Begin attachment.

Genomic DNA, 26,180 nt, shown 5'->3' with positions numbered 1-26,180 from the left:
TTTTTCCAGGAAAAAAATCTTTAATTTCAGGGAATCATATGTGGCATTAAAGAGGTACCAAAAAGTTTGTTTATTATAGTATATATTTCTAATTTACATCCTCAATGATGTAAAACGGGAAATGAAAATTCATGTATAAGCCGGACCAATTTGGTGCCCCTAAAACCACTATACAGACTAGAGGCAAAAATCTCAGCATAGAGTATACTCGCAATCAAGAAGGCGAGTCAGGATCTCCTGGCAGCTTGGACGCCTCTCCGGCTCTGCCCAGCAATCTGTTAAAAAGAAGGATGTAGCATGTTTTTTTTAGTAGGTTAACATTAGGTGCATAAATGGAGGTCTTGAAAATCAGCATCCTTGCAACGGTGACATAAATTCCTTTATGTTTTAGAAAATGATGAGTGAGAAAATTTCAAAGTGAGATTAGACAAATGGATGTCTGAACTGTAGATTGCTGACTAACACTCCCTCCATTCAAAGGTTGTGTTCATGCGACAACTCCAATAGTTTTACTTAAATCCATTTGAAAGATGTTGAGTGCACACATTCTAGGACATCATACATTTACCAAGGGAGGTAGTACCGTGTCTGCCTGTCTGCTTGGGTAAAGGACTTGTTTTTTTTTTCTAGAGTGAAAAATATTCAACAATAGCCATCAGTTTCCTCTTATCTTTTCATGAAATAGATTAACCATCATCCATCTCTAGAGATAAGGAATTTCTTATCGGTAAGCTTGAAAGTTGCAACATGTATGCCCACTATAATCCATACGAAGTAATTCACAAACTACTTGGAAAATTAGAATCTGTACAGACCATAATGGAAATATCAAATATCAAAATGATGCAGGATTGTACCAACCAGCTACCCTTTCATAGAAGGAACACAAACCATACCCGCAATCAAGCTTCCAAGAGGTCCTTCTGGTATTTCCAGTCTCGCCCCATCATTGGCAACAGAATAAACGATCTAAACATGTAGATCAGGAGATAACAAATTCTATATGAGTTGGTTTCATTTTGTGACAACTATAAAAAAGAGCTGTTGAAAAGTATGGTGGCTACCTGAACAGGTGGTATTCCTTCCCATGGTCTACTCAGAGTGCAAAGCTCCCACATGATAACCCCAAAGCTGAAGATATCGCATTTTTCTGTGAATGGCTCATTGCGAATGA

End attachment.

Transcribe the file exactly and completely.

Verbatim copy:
Genomic DNA, 26,180 nt, shown 5'->3' with positions numbered 1-26,180 from the left:
TTTTTCCAGGAAAAAAATCTTTAATTTCAGGGAATCATATGTGGCATTAAAGAGGTACCAAAAAGTTTGTTTATTATAGTATATATTTCTAATTTACATCCTCAATGATGTAAAACGGGAAATGAAAATTCATGTATAAGCCGGACCAATTTGGTGCCCCTAAAACCACTATACAGACTAGAGGCAAAAATCTCAGCATAGAGTATACTCGCAATCAAGAAGGCGAGTCAGGATCTCCTGGCAGCTTGGACGCCTCTCCGGCTCTGCCCAGCAATCTGTTAAAAAGAAGGATGTAGCATGTTTTTTTTAGTAGGTTAACATTAGGTGCATAAATGGAGGTCTTGAAAATCAGCATCCTTGCAACGGTGACATAAATTCCTTTATGTTTTAGAAAATGATGAGTGAGAAAATTTCAAAGTGAGATTAGACAAATGGATGTCTGAACTGTAGATTGCTGACTAACACTCCCTCCATTCAAAGGTTGTGTTCATGCGACAACTCCAATAGTTTTACTTAAATCCATTTGAAAGATGTTGAGTGCACACATTCTAGGACATCATACATTTACCAAGGGAGGTAGTACCGTGTCTGCCTGTCTGCTTGGGTAAAGGACTTGTTTTTTTTTTCTAGAGTGAAAAATATTCAACAATAGCCATCAGTTTCCTCTTATCTTTTCATGAAATAGATTAACCATCATCCATCTCTAGAGATAAGGAATTTCTTATCGGTAAGCTTGAAAGTTGCAACATGTATGCCCACTATAATCCATACGAAGTAATTCACAAACTACTTGGAAAATTAGAATCTGTACAGACCATAATGGAAATATCAAATATCAAAATGATGCAGGATTGTACCAACCAGCTACCCTTTCATAGAAGGAACACAAACCATACCCGCAATCAAGCTTCCAAGAGGTCCTTCTGGTATTTCCAGTCTCGCCCCATCATTGGCAACAGAATAAACGATCTAAACATGTAGATCAGGAGATAACAAATTCTATATGAGTTGGTTTCATTTTGTGACAACTATAAAAAAGAGCTGTTGAAAAGTATGGTGGCTACCTGAACAGGTGGTATTCCTTCCCATGGTCTACTCAGAGTGCAAAGCTCCCACATGATAACCCCAAAGCTGAAGATATCGCATTTTTCTGTGAATGGCTCATTGCGAATGA